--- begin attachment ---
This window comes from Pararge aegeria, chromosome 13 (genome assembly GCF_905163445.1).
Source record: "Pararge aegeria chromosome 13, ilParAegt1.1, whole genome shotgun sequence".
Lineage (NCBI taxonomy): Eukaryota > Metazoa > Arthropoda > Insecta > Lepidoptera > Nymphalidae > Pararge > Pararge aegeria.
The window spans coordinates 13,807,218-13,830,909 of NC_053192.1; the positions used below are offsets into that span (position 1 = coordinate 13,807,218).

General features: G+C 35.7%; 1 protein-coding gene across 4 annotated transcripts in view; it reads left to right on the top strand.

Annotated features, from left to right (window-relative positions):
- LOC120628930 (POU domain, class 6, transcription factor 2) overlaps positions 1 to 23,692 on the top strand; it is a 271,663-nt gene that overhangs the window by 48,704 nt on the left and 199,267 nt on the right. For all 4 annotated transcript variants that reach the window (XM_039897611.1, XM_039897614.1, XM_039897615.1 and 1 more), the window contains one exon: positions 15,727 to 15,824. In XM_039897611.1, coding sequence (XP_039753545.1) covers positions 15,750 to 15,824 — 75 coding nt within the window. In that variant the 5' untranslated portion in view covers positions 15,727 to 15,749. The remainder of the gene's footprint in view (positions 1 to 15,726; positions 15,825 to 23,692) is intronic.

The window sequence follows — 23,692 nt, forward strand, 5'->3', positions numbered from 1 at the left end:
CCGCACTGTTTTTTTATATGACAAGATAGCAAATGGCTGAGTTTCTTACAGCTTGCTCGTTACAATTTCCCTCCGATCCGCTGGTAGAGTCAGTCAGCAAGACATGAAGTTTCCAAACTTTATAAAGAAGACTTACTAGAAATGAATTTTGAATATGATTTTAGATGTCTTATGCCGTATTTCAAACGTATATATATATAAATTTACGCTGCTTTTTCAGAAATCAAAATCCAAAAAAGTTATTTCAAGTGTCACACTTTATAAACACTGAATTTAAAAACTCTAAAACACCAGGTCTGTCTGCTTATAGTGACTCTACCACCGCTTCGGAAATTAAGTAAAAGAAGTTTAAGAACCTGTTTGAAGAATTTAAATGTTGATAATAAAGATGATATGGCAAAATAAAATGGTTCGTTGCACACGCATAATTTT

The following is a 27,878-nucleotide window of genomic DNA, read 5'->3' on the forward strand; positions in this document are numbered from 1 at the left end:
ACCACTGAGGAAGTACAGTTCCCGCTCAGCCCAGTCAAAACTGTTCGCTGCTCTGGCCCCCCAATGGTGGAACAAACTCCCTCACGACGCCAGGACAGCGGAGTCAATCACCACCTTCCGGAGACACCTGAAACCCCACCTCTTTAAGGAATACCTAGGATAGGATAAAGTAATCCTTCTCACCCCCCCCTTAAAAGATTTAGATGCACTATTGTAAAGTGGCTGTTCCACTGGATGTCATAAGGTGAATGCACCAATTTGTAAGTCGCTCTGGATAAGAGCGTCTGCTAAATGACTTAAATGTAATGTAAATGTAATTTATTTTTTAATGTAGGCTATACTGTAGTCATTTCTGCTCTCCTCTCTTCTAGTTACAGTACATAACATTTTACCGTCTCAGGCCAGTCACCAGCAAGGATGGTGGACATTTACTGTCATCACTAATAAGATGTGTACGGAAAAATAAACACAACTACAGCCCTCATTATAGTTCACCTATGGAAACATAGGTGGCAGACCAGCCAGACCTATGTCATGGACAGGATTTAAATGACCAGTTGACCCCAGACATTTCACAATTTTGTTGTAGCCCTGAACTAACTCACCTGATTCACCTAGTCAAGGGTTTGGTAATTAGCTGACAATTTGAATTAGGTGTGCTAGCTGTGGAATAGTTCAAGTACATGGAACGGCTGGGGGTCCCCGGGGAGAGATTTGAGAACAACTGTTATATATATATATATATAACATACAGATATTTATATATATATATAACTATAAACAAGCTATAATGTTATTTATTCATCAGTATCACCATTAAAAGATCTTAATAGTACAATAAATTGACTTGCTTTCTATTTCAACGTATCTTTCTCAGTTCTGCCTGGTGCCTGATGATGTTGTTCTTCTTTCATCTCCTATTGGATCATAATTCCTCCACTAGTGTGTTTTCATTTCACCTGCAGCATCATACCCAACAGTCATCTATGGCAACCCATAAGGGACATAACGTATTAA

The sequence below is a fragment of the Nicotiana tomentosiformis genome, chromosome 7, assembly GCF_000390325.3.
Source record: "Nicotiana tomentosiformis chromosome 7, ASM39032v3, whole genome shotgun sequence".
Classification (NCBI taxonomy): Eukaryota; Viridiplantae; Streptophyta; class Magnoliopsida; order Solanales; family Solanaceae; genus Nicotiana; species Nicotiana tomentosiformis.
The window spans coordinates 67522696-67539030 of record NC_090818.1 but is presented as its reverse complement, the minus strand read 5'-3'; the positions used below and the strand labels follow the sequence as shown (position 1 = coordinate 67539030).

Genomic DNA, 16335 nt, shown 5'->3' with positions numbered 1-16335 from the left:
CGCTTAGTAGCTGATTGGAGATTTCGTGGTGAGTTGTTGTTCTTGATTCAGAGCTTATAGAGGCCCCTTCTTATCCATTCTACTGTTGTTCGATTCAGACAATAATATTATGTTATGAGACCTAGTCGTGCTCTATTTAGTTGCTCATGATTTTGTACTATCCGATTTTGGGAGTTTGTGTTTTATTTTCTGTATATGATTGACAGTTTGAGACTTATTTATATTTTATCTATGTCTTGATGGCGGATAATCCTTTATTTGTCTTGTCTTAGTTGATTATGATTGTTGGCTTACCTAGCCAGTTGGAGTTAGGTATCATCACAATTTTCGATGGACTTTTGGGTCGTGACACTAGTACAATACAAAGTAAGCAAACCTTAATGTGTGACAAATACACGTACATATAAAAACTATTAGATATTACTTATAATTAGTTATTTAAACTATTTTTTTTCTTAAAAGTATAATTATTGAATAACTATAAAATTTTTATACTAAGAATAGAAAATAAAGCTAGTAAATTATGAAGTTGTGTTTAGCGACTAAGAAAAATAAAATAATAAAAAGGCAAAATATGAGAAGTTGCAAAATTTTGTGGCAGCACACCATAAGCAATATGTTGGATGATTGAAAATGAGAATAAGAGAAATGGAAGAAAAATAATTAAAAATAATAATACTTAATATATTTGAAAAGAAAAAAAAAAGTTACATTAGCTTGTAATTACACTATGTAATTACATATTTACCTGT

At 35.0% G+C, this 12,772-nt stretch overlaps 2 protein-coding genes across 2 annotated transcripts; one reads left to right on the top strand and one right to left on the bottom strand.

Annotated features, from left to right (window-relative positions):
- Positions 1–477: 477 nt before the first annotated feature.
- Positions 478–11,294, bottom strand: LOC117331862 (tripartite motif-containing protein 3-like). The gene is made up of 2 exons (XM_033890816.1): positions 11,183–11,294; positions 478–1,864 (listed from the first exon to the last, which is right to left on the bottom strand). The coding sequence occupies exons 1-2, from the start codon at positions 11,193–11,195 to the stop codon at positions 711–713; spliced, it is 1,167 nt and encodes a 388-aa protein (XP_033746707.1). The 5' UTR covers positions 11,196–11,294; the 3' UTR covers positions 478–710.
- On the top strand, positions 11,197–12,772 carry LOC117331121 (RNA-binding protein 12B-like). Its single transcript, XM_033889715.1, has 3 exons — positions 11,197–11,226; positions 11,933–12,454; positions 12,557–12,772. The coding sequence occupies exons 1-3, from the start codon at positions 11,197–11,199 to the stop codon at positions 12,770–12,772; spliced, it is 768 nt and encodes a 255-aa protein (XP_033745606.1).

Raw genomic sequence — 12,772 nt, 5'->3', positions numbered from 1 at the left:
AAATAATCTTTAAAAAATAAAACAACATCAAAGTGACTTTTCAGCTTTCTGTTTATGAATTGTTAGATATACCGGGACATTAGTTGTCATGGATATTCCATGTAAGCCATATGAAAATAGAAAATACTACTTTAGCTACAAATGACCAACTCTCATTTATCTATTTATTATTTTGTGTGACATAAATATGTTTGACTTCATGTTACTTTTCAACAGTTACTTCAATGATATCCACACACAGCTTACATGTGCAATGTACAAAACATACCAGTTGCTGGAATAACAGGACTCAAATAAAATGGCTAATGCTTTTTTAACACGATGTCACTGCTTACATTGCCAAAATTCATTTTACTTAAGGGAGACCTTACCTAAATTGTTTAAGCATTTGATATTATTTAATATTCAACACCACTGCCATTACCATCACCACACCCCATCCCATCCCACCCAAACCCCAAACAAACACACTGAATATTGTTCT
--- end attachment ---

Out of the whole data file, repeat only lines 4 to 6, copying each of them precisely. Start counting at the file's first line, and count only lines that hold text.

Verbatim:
The window spans coordinates 13,807,218-13,830,909 of NC_053192.1; the positions used below are offsets into that span (position 1 = coordinate 13,807,218).

General features: G+C 35.7%; 1 protein-coding gene across 4 annotated transcripts in view; it reads left to right on the top strand.

Annotated features, from left to right (window-relative positions):